Based on our review of these findings, we can then determine the best cleanup strategy for the affected surfaces (which I will discuss in detail later) based on the types of surfaces impacted and the specific levels identified. Cleanup methods can range from topical (surface) wipe cleaning methods using specified detergent-based solutions for low concentrations of surface contaminants, to total removal and disposal of materials (such as drywall, flooring, furnishings, etc.) when high concentrations of meth residues are identified.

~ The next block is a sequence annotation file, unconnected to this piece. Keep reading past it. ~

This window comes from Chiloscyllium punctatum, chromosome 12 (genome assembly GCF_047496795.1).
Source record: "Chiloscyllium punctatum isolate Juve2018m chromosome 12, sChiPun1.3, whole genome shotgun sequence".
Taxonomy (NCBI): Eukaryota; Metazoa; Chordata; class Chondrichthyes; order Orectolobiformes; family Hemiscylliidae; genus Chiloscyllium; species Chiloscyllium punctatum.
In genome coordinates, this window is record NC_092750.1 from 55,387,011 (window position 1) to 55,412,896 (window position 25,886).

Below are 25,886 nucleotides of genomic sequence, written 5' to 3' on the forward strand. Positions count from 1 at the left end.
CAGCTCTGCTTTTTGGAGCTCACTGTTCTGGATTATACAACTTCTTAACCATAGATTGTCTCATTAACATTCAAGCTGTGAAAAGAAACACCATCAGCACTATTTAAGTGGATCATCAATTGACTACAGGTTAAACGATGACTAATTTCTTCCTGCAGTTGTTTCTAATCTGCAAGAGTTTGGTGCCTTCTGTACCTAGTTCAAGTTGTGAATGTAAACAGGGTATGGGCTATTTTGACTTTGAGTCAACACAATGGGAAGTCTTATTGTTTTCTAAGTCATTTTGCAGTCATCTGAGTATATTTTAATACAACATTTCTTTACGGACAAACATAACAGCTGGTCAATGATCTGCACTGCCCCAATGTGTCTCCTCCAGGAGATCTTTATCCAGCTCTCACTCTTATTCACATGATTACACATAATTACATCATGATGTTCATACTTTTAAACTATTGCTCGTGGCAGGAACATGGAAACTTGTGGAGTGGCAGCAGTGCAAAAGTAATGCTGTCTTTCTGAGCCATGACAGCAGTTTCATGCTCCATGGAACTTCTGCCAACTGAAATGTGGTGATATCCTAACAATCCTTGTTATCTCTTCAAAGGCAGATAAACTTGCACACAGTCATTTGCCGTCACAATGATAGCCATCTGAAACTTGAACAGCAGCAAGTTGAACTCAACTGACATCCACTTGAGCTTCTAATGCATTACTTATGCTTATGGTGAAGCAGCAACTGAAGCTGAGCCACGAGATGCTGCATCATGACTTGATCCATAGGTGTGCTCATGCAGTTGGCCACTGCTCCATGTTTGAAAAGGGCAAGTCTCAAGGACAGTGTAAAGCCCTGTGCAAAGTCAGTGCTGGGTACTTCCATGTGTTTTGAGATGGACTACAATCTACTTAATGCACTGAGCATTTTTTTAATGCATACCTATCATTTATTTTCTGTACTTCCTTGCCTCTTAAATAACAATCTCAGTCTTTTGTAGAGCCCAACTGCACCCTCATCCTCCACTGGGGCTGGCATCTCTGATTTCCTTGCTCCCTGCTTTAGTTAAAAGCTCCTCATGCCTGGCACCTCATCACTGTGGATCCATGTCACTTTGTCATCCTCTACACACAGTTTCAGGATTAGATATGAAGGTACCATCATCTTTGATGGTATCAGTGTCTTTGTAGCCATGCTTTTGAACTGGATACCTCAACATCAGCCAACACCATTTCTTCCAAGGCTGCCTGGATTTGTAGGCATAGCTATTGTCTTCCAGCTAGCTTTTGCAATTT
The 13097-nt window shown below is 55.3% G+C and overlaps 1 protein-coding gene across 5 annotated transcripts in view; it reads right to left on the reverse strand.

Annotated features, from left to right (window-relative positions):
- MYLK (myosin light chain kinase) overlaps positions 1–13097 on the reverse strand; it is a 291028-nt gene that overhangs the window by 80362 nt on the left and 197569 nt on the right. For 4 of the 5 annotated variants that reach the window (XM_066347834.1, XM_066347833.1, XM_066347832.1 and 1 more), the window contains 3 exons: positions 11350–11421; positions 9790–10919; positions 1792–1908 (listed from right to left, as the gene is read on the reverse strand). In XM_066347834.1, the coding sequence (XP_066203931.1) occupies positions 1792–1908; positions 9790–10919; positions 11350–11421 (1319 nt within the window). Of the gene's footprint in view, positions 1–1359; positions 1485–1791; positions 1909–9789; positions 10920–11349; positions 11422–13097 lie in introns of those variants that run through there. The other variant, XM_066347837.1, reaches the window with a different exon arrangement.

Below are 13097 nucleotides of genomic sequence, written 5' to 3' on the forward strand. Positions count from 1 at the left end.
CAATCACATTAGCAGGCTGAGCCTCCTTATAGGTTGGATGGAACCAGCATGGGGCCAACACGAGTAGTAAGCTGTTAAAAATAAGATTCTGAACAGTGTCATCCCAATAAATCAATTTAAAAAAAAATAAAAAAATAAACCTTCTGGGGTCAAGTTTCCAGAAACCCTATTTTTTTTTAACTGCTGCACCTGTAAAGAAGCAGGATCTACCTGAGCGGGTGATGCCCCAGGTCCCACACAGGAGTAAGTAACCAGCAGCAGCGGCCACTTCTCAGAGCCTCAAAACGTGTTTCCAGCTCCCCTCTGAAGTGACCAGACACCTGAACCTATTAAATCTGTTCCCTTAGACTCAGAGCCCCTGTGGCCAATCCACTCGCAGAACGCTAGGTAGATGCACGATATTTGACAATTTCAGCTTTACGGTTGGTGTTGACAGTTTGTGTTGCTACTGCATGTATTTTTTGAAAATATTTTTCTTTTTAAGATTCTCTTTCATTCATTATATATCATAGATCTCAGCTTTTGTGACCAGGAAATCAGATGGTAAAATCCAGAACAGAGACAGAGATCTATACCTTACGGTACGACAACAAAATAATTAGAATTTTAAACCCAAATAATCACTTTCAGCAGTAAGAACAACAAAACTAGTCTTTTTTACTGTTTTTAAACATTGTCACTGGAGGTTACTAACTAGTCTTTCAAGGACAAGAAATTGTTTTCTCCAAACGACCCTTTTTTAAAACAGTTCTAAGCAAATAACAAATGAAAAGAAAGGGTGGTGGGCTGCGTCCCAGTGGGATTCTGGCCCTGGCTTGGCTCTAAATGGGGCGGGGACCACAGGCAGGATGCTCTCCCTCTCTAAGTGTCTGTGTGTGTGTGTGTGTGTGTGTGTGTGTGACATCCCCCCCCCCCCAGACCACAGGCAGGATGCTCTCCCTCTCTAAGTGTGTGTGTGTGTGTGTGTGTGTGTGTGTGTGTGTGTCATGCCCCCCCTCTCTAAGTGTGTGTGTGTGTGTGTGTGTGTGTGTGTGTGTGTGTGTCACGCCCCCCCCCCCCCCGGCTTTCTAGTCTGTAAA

But how is the meth contamination even formed in the first place??? …The answer lies in its creation and physical form as important factors to first consider. The general form of methamphetamine contamination (whether powder, liquid, aerosol, or surface residue) is generally determined by the physical state of the material through the way it was manufactured, handled or used. For example, the methamphetamine product itself is typically a crystalline solid or powder in its purest form. However, it is understood that the meth leaves a very sticky and oily residue on most surfaces when it is manufactured, handled, or used as the product becomes airborne as aerosols and vapors which readily deposit on nearby exposed surfaces. The residues left on these surfaces from common manufacturing methods (such as the red phosphorous and P2P synthesis methods) are generally derived from the aerosols of tiny airborne liquid droplets, which readily travel through the air and then collect and settle onto exposed surfaces through gravity. Other ways meth residue contamination can be produced include the illegal purification methods (such as acetone conversion) where the raw methamphetamine solid is dissolved into an acetone base solvent liquid which is then re-crystallized in a concentrated form through evaporative techniques.